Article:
Someone could soon be at risk of dying or being injured by a falling satellite every other year, according to a new report.
By 2035, if SpaceX’s Starlink space internet satellites continue to grow in number, then they some 28,000 pieces of them will be falling from the sky each year, according to a report from the Federal Aviation Authority. The chance of one surviving its fall to the ground and injuring or killing someone would be 0.6 per year, it said – which would make it likely to happen once every two years.
They could even pose a risk to aircraft, it said. The probability of an aircraft being downed by a satellite would be 0.0007 per year by 2035, the report claimed.
The report was commissioned amid increasing concern about falling space debris, and the vast collection of material that has been put into space in recent years. Companies such as SpaceX are launching more and more satellites each years, and experts have warned that there is a danger of collisions both in space as well as on the ground.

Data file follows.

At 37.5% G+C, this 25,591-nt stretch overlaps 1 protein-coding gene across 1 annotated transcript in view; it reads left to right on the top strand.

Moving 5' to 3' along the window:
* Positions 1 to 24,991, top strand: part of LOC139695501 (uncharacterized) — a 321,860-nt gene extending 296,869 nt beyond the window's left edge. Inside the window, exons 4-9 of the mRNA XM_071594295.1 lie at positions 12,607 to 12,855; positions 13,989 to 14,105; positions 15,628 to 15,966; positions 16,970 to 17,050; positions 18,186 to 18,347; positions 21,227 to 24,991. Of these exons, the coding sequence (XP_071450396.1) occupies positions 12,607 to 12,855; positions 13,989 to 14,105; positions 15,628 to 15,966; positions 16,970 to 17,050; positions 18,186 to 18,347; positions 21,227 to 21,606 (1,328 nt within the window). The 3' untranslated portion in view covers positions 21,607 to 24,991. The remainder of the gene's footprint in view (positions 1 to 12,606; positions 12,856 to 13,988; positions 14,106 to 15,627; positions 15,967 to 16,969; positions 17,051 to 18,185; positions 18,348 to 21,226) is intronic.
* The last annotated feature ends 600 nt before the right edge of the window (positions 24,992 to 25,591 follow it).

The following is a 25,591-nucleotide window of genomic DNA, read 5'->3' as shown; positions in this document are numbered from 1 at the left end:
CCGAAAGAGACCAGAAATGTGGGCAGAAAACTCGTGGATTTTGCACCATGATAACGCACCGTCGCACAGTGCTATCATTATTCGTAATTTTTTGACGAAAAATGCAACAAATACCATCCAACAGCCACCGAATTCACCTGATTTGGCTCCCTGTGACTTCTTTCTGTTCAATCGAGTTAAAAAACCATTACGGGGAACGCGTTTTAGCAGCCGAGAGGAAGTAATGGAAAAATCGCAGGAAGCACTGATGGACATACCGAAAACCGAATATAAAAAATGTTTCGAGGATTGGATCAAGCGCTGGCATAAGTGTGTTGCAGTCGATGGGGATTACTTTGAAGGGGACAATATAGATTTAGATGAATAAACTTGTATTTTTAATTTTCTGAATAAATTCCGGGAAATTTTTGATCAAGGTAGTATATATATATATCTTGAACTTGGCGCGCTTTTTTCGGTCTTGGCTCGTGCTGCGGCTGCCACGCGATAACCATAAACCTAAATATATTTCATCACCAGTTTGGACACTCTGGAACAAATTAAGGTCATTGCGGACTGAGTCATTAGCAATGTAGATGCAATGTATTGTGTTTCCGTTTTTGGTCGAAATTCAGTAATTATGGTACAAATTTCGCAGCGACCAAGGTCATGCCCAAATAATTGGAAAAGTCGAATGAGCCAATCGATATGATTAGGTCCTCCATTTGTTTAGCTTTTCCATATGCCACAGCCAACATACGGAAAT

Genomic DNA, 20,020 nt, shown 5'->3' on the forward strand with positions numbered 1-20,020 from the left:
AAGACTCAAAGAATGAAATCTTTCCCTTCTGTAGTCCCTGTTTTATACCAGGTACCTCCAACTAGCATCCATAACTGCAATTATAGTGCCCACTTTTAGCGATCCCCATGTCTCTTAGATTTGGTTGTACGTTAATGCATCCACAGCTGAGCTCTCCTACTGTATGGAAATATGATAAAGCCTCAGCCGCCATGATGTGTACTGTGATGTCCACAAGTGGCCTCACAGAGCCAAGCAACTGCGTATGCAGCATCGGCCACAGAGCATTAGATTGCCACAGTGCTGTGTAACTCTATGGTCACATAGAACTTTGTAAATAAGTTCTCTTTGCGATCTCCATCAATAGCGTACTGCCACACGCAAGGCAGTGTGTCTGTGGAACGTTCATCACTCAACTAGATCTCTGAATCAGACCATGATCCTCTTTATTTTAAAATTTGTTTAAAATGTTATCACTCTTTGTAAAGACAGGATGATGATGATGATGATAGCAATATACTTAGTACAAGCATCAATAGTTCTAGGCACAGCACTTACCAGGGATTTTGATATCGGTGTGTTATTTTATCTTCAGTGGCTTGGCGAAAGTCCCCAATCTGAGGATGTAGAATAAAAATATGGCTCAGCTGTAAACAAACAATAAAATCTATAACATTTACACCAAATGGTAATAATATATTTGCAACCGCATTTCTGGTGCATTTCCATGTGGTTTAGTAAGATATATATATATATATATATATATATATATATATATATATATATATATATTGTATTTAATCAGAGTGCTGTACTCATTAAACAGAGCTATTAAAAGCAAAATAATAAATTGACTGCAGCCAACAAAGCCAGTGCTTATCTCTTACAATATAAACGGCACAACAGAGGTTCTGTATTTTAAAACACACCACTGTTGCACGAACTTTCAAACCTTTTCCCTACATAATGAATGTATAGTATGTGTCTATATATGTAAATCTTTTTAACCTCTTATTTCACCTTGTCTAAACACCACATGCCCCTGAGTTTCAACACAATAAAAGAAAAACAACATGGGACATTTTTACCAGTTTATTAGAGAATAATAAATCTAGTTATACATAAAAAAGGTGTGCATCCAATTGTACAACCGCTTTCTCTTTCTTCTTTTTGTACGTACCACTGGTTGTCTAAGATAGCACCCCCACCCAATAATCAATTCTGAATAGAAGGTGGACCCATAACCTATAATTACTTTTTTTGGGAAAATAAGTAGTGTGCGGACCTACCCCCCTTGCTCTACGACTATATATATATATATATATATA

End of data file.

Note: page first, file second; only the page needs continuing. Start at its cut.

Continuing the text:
The new report aimed to evaluate the risk posed by that falling space debris. It also suggests that some of the danger could be limited with more regulation.
But it notes that the FAA does not have any power over launches that happen outside of the US. As with many of the problems in space, the world currently lacks an international approach to space debris, new satellites and the dangers that those objects might pose.
The report primarily looked at the constellation of satellites that have been launched and are planned by SpaceX, for instance. The company has launched 5,000 such satellites already, and plans to increase that dramatically, and SpaceX represents over 85 per cent of the risk posed to people on the ground, the FAA’s report said.
But it did not look at other networks of satellites planned in other countries. Recent reports have suggested that China is planning its own huge constellation of satellites that will also offer their own space internet, named Guowang, for example.
SpaceX has said that the analysis used to calculate the number is “deeply flawed” and based on false assumptions about the danger posed by its satellites. The company’s satellites are more likely to burn up on entry than the report assumed, the company’s principal engineer David Goldstein wrote in a letter to the FAA, according to a report from Space News.